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we don't need imminent dough ma domain. >> i agree. what is the just compensation. the truth is the vast majority do not walk away. set aside the third or so that are in default. the vast majority of those who are paying today will continue to pay. a mortgage that is paying is worth the face value of that mortgage. so for their plan to work, they're going to pay something like 40, 50 crepents on the doo when the var fall has to be closer to 90, 95 cents. and the market is getting better. the loans in california, 3 perce3% are in foreclosure. so again, the argument that somehow these loans are 50%, 60% bad? that number is just out of
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reality. >> a quick response. >> all you have to do is look at the 10 k and 10 q filings. those are the default risks that they assigned. >> you should be direct about this. you basically want to bail out people who probably shouldn't have afforded or couldn't have afforded it. to use imminent domain which is a very powerful state government weapon for heaven sake, that stuff's for roads and bridges. that's not know helping underwater mortgages. >> it's for any public purpose. >> what about the private investors? >> the private investors benefit if the plan is done correctly. >> why are all these people suing? again, wells fargo, ditch bankw deutsche bank, they're all coming after you. >> the securitization industry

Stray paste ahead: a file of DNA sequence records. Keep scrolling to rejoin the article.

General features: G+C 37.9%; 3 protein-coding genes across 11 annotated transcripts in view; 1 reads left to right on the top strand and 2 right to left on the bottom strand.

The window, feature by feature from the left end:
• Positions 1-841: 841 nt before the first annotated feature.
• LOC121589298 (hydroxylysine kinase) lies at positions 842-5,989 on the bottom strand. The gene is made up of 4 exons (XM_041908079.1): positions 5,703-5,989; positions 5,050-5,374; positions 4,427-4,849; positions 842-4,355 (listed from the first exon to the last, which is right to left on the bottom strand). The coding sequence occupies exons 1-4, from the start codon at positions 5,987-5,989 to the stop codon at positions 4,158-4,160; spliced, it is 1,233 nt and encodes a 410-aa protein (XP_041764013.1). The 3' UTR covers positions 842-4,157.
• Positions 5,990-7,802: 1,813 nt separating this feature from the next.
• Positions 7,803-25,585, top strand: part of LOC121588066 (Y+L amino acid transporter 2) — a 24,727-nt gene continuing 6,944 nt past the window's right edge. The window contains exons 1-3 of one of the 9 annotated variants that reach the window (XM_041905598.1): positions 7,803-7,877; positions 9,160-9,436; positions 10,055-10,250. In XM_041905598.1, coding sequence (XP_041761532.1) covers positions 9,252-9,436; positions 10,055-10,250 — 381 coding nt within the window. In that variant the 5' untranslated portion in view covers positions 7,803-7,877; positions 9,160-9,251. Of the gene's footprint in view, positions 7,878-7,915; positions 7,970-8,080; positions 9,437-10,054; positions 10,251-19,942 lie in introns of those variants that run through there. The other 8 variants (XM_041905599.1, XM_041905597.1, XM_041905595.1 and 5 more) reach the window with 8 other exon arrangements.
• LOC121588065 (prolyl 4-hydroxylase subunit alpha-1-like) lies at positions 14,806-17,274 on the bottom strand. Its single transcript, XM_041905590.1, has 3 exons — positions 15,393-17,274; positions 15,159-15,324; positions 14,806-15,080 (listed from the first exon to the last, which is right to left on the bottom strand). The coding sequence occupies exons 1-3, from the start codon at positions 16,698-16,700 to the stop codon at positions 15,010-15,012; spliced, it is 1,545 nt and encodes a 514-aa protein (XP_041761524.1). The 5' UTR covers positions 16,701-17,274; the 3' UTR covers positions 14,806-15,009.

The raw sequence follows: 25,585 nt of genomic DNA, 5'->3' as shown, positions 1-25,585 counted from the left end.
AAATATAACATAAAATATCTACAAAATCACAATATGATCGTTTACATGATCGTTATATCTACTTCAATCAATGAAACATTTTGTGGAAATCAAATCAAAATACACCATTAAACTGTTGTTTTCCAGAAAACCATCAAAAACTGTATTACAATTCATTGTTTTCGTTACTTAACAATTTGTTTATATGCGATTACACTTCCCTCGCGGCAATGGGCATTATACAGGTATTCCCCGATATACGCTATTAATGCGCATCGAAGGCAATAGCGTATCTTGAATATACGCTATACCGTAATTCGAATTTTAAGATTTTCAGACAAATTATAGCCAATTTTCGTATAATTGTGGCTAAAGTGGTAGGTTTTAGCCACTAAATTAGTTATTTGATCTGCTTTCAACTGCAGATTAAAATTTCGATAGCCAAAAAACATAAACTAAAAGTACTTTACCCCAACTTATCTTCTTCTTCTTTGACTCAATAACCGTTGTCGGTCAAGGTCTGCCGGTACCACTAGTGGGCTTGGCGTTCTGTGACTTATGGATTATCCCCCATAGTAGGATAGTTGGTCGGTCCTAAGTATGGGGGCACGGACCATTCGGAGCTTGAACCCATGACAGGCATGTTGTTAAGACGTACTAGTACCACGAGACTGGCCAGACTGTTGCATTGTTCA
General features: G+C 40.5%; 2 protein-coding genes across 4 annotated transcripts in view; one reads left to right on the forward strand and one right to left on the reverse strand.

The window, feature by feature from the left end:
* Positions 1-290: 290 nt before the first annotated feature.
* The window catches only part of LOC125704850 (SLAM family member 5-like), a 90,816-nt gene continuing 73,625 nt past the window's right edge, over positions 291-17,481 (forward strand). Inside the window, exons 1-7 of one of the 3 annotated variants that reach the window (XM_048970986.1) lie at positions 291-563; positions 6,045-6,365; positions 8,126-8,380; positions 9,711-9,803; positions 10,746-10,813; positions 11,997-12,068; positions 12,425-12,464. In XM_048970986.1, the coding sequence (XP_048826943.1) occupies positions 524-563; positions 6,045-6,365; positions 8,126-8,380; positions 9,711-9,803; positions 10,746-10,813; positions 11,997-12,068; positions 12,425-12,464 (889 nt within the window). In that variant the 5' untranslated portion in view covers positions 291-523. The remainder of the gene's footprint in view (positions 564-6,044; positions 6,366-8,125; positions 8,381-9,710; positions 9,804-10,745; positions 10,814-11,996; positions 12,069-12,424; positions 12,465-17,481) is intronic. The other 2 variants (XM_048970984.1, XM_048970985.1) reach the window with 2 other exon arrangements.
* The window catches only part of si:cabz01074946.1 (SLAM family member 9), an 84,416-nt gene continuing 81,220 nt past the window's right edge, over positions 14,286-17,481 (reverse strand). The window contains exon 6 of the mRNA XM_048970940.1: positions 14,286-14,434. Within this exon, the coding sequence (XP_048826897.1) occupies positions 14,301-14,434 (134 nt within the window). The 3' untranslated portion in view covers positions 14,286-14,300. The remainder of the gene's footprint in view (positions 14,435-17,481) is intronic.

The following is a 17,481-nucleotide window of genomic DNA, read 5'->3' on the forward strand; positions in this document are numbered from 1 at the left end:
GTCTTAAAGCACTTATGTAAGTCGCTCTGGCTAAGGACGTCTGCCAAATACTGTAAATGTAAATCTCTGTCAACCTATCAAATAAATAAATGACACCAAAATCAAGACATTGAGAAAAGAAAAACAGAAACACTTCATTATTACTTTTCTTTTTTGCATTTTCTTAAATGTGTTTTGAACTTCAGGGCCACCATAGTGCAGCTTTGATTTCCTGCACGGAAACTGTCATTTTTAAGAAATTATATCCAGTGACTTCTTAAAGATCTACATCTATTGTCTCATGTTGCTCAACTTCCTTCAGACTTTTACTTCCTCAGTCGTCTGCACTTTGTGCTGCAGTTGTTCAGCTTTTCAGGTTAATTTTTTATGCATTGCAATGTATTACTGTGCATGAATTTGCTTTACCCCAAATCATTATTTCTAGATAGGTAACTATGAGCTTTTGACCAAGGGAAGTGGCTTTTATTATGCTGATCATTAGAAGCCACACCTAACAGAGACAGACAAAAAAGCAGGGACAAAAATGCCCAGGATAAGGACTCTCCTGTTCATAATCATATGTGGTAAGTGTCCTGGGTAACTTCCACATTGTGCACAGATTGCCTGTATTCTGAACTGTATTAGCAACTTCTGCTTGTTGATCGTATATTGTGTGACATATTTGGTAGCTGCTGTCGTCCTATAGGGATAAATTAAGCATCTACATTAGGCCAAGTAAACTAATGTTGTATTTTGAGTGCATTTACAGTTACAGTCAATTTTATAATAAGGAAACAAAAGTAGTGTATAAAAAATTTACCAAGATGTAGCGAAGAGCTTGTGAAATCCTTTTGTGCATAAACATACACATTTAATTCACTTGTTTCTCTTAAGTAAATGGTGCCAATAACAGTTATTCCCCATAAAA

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opposes this. fannie and freddie, it's basically fhfa which is run by a man who has ideological difficulties with principal reduction even when they are financially rational. >> i think the market will solve a lot of these problems. anyway, we can't go through this tonight. robert, mark, thank you very much. betwe good to see you. folks, is bill gross right? should you keep your money in bonds or should you get out fast? we'll look at that and the whole day a wall street just ahead. meet the newest member of the quicken loans family: